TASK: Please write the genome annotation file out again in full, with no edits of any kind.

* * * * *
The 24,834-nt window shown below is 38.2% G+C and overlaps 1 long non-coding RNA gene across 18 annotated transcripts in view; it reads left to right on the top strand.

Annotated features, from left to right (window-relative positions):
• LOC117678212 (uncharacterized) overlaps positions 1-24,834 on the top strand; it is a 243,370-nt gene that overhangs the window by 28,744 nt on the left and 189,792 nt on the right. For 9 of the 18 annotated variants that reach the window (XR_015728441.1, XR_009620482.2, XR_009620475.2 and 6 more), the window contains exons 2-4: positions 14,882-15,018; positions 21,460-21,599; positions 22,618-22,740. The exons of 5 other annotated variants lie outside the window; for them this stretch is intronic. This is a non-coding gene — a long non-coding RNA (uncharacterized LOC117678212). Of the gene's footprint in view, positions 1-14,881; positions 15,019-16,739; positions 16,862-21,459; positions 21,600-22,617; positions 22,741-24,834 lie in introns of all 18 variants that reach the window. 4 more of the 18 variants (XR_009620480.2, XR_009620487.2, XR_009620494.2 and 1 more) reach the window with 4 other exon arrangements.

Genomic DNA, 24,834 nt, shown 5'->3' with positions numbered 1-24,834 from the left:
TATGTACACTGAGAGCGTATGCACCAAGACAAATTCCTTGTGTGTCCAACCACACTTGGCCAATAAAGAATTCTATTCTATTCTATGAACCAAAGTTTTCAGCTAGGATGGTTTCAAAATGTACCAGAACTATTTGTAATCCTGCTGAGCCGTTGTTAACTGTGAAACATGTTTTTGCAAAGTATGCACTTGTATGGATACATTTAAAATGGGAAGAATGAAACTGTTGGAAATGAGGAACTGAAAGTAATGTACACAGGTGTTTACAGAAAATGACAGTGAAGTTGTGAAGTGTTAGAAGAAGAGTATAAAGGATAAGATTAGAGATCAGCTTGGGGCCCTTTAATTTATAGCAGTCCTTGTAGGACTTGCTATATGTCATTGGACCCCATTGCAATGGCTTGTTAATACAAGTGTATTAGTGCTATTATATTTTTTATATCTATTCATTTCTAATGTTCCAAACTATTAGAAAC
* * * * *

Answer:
The 24,834-nt window shown below is 38.2% G+C and overlaps 1 long non-coding RNA gene across 18 annotated transcripts in view; it reads left to right on the top strand.

Annotated features, from left to right (window-relative positions):
• LOC117678212 (uncharacterized) overlaps positions 1-24,834 on the top strand; it is a 243,370-nt gene that overhangs the window by 28,744 nt on the left and 189,792 nt on the right. For 9 of the 18 annotated variants that reach the window (XR_015728441.1, XR_009620482.2, XR_009620475.2 and 6 more), the window contains exons 2-4: positions 14,882-15,018; positions 21,460-21,599; positions 22,618-22,740. The exons of 5 other annotated variants lie outside the window; for them this stretch is intronic. This is a non-coding gene — a long non-coding RNA (uncharacterized LOC117678212). Of the gene's footprint in view, positions 1-14,881; positions 15,019-16,739; positions 16,862-21,459; positions 21,600-22,617; positions 22,741-24,834 lie in introns of all 18 variants that reach the window. 4 more of the 18 variants (XR_009620480.2, XR_009620487.2, XR_009620494.2 and 1 more) reach the window with 4 other exon arrangements.

Genomic DNA, 24,834 nt, shown 5'->3' with positions numbered 1-24,834 from the left:
TATGTACACTGAGAGCGTATGCACCAAGACAAATTCCTTGTGTGTCCAACCACACTTGGCCAATAAAGAATTCTATTCTATTCTATGAACCAAAGTTTTCAGCTAGGATGGTTTCAAAATGTACCAGAACTATTTGTAATCCTGCTGAGCCGTTGTTAACTGTGAAACATGTTTTTGCAAAGTATGCACTTGTATGGATACATTTAAAATGGGAAGAATGAAACTGTTGGAAATGAGGAACTGAAAGTAATGTACACAGGTGTTTACAGAAAATGACAGTGAAGTTGTGAAGTGTTAGAAGAAGAGTATAAAGGATAAGATTAGAGATCAGCTTGGGGCCCTTTAATTTATAGCAGTCCTTGTAGGACTTGCTATATGTCATTGGACCCCATTGCAATGGCTTGTTAATACAAGTGTATTAGTGCTATTATATTTTTTATATCTATTCATTTCTAATGTTCCAAACTATTAGAAAC